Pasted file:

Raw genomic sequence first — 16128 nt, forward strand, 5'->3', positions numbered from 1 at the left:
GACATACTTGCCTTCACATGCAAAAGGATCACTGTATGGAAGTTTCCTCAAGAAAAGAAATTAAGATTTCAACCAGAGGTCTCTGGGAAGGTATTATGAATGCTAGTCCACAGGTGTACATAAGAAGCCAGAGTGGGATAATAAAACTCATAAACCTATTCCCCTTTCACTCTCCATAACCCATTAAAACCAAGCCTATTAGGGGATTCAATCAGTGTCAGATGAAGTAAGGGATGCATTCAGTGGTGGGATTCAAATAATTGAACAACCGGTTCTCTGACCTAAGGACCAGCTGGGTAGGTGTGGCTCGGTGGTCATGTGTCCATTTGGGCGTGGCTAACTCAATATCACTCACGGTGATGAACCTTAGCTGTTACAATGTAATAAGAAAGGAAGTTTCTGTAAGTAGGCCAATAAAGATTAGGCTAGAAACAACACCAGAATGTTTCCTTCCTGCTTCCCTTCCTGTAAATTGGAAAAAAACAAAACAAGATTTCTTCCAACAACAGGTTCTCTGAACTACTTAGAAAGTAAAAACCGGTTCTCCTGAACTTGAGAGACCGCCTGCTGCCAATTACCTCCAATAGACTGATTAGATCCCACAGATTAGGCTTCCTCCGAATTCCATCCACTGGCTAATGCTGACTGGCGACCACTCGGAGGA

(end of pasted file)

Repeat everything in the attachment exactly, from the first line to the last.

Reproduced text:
Raw genomic sequence first — 16128 nt, forward strand, 5'->3', positions numbered from 1 at the left:
GACATACTTGCCTTCACATGCAAAAGGATCACTGTATGGAAGTTTCCTCAAGAAAAGAAATTAAGATTTCAACCAGAGGTCTCTGGGAAGGTATTATGAATGCTAGTCCACAGGTGTACATAAGAAGCCAGAGTGGGATAATAAAACTCATAAACCTATTCCCCTTTCACTCTCCATAACCCATTAAAACCAAGCCTATTAGGGGATTCAATCAGTGTCAGATGAAGTAAGGGATGCATTCAGTGGTGGGATTCAAATAATTGAACAACCGGTTCTCTGACCTAAGGACCAGCTGGGTAGGTGTGGCTCGGTGGTCATGTGTCCATTTGGGCGTGGCTAACTCAATATCACTCACGGTGATGAACCTTAGCTGTTACAATGTAATAAGAAAGGAAGTTTCTGTAAGTAGGCCAATAAAGATTAGGCTAGAAACAACACCAGAATGTTTCCTTCCTGCTTCCCTTCCTGTAAATTGGAAAAAAACAAAACAAGATTTCTTCCAACAACAGGTTCTCTGAACTACTTAGAAAGTAAAAACCGGTTCTCCTGAACTTGAGAGACCGCCTGCTGCCAATTACCTCCAATAGACTGATTAGATCCCACAGATTAGGCTTCCTCCGAATTCCATCCACTGGCTAATGCTGACTGGCGACCACTCGGAGGA